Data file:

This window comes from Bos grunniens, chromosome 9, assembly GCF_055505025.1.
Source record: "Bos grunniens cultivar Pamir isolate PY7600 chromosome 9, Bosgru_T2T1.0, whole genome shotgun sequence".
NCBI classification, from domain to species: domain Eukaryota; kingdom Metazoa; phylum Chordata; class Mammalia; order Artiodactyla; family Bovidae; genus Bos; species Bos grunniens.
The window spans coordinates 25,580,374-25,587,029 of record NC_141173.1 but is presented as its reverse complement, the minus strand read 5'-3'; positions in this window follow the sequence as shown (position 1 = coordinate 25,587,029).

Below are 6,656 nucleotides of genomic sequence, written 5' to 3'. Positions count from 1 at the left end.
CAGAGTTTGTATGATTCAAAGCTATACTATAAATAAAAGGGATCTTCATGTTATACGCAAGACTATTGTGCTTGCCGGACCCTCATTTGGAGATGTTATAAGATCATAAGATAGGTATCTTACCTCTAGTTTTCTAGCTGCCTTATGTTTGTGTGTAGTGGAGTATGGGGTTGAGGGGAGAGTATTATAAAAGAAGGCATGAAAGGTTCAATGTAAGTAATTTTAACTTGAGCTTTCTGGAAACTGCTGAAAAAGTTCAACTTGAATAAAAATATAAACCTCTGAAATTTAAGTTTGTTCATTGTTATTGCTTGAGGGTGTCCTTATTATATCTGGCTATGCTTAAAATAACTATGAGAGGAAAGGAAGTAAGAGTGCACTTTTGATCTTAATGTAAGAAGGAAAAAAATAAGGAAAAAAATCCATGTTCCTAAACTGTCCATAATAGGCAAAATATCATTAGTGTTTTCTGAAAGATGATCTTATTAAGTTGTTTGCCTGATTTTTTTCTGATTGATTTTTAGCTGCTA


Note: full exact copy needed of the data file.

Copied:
This window comes from Bos grunniens, chromosome 9, assembly GCF_055505025.1.
Source record: "Bos grunniens cultivar Pamir isolate PY7600 chromosome 9, Bosgru_T2T1.0, whole genome shotgun sequence".
NCBI classification, from domain to species: domain Eukaryota; kingdom Metazoa; phylum Chordata; class Mammalia; order Artiodactyla; family Bovidae; genus Bos; species Bos grunniens.
The window spans coordinates 25,580,374-25,587,029 of record NC_141173.1 but is presented as its reverse complement, the minus strand read 5'-3'; positions in this window follow the sequence as shown (position 1 = coordinate 25,587,029).

Below are 6,656 nucleotides of genomic sequence, written 5' to 3'. Positions count from 1 at the left end.
CAGAGTTTGTATGATTCAAAGCTATACTATAAATAAAAGGGATCTTCATGTTATACGCAAGACTATTGTGCTTGCCGGACCCTCATTTGGAGATGTTATAAGATCATAAGATAGGTATCTTACCTCTAGTTTTCTAGCTGCCTTATGTTTGTGTGTAGTGGAGTATGGGGTTGAGGGGAGAGTATTATAAAAGAAGGCATGAAAGGTTCAATGTAAGTAATTTTAACTTGAGCTTTCTGGAAACTGCTGAAAAAGTTCAACTTGAATAAAAATATAAACCTCTGAAATTTAAGTTTGTTCATTGTTATTGCTTGAGGGTGTCCTTATTATATCTGGCTATGCTTAAAATAACTATGAGAGGAAAGGAAGTAAGAGTGCACTTTTGATCTTAATGTAAGAAGGAAAAAAATAAGGAAAAAAATCCATGTTCCTAAACTGTCCATAATAGGCAAAATATCATTAGTGTTTTCTGAAAGATGATCTTATTAAGTTGTTTGCCTGATTTTTTTCTGATTGATTTTTAGCTGCTA